Netherlands and Indo-Pacific: Inclusive but Not Value-Neutral

31 Aug 2021 - 09:52
Source: Large Scale Global Exercise 2021 - Philippine Sea ©Reuters

This article has previously been published by The Prospect Foundation.


The Netherlands has been an active participant in current efforts to develop a more coherent and engaged European approach to the Indo-Pacific. Just as the Netherlands was a frontrunner in developing an updated, improved policy towards China — released in 2019 — it is also among the first European countries to set out a broader vision for the Indo-Pacific. The Dutch Indo-Pacific Guidelines, released in November 2020, reflect the evolving Dutch international outlook and the government’s intention to influence the formation of the upcoming EU Indo-Pacific strategy. The rising power and influence of China have caused anxieties to the Netherlands and Europe generally, prompting a change in direct China policies, but also in indirect policies. The Indo-Pacific Guidelines are intended to place China’s rise within a region-wide, comprehensive response that is inclusive, but not value-neutral.

It is increasingly clear that the Netherlands, and Europe as a whole, cannot sit on the sidelines and risk destabilizations in what is increasingly the world’s primary economic growth region. The Dutch Indo-Pacific Guidelines are intended to help partners in the region successfully navigate increasing geopolitical tensions by providing a third partner, between the U.S. and China, to cooperate with on a range of key issues. Two niche areas which the Netherlands is uniquely able to contribute to are maritime security cooperation and digital connectivity. In doing so, the Netherlands seeks to actively safeguard free and open trade, stand up for human rights, and preserve the rules-based international order. These goals, shared by many like-minded partners in the region, underline the Dutch policy.

Renewed Commitment to Security and Stability

International law violations in the South China Sea and other threats to open and free maritime trade are crucially important for the Netherlands as a trading nation, but also to the continued growth and stability of the EU as a whole in the coming decades. Whether it is in cooperation with the Quad, or potentially through the North Atlantic Treaty Organization (NATO), the Dutch Indo-Pacific Guidelines indicate that the Netherlands has become increasingly willing to be directly involved in security cooperation. This willingness extends to a range of security issues, from freedom of navigation to the preservation of crucially important undersea cables. The Dutch Indo-Pacific Guidelines use assertive language and references to realpolitik, a significant departure from the language previously used.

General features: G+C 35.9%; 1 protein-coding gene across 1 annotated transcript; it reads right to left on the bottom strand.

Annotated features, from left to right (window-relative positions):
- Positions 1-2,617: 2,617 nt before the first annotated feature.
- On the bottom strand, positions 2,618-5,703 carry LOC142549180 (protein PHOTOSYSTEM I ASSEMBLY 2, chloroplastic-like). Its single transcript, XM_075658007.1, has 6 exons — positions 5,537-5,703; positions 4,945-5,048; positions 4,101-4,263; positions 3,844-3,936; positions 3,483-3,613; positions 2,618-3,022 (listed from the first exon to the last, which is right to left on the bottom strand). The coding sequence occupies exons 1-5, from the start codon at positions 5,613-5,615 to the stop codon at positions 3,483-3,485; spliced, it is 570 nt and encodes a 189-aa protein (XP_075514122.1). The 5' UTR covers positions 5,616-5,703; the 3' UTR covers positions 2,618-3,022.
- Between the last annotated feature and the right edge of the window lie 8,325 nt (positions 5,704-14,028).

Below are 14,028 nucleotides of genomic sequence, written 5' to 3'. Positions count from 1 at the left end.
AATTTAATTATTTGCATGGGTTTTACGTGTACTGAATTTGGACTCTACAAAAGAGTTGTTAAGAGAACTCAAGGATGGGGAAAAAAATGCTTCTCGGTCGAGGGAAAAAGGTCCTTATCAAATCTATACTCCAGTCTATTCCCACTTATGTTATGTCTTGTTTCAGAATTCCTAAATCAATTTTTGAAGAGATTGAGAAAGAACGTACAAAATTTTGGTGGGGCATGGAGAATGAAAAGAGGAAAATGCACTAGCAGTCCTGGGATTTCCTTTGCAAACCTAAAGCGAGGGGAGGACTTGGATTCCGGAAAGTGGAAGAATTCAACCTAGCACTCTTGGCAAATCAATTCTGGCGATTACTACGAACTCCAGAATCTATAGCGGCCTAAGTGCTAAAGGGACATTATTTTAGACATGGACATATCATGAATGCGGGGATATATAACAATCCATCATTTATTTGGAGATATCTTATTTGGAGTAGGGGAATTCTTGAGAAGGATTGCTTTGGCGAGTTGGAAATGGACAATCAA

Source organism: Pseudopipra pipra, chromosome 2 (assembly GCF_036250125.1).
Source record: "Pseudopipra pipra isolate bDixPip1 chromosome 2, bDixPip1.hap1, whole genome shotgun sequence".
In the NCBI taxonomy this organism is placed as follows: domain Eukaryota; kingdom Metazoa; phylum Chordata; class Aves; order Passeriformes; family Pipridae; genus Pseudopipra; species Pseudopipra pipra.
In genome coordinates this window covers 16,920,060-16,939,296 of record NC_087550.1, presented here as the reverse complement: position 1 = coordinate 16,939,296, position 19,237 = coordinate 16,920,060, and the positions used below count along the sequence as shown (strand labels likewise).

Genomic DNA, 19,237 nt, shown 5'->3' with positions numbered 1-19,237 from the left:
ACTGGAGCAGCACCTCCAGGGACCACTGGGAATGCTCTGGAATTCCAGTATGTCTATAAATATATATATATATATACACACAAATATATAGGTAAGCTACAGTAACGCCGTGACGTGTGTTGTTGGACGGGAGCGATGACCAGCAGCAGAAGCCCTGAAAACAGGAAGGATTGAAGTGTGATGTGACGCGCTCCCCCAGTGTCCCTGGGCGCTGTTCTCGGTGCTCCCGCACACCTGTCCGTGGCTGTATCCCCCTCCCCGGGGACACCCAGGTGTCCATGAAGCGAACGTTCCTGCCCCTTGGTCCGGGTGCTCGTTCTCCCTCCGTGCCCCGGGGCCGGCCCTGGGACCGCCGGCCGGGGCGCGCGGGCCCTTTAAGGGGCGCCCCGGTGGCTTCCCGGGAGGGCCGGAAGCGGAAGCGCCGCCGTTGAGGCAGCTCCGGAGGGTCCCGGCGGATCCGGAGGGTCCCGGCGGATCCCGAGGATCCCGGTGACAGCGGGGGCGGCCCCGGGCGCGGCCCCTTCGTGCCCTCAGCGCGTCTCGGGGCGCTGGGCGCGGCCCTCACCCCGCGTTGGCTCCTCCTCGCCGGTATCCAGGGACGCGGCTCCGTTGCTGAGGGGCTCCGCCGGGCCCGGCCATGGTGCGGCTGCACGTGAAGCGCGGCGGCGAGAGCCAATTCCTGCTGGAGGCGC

A significant manifestation of this willingness is the decision by Dutch policymakers to engage in “naval signaling” in conjunction with the U.K. As part of a mainly British aircraft carrier strike group centering around the HMS Queen Elizabeth, a Dutch frigate — the HNLMS Evertsen — sailed into the South China Sea in July 2021. On its way to Japan, the group performed an exercise with Singapore. The deployment of a Dutch frigate was a clear sign that Western countries and their partners in the Indo-Pacific would not tolerate increasing challenges to free navigation in the critically important shipping lanes running through the contested waters.

However, the move was controversial even at home in the Netherlands for being potentially provocative and unnecessarily antagonistic towards China.